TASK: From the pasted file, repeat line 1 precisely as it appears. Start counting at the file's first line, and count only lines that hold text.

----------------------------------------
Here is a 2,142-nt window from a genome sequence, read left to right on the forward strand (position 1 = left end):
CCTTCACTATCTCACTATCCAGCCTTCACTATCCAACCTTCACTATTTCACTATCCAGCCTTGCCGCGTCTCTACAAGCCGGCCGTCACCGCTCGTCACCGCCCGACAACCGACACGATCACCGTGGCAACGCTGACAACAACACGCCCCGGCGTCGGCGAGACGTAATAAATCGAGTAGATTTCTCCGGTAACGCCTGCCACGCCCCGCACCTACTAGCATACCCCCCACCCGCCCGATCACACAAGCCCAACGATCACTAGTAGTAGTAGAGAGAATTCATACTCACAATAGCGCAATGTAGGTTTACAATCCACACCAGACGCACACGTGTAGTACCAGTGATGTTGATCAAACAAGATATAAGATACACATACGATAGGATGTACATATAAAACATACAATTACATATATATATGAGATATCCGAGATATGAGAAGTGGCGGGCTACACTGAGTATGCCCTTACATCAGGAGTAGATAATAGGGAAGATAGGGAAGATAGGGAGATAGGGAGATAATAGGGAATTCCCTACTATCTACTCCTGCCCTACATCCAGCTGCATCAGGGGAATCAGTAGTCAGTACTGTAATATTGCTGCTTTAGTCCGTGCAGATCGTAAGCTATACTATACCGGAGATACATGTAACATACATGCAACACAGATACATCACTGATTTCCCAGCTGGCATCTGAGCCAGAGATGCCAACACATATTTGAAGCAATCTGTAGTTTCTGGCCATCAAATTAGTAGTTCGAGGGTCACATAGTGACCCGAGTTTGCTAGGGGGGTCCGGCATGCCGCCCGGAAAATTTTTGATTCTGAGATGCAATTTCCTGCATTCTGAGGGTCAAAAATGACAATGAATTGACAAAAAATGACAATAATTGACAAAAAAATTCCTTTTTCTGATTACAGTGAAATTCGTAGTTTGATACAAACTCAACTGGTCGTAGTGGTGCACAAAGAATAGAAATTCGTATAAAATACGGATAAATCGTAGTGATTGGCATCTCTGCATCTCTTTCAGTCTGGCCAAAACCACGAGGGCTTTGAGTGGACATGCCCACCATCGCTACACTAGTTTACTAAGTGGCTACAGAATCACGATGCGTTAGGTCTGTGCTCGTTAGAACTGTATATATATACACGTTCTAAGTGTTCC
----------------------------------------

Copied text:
Here is a 2,142-nt window from a genome sequence, read left to right on the forward strand (position 1 = left end):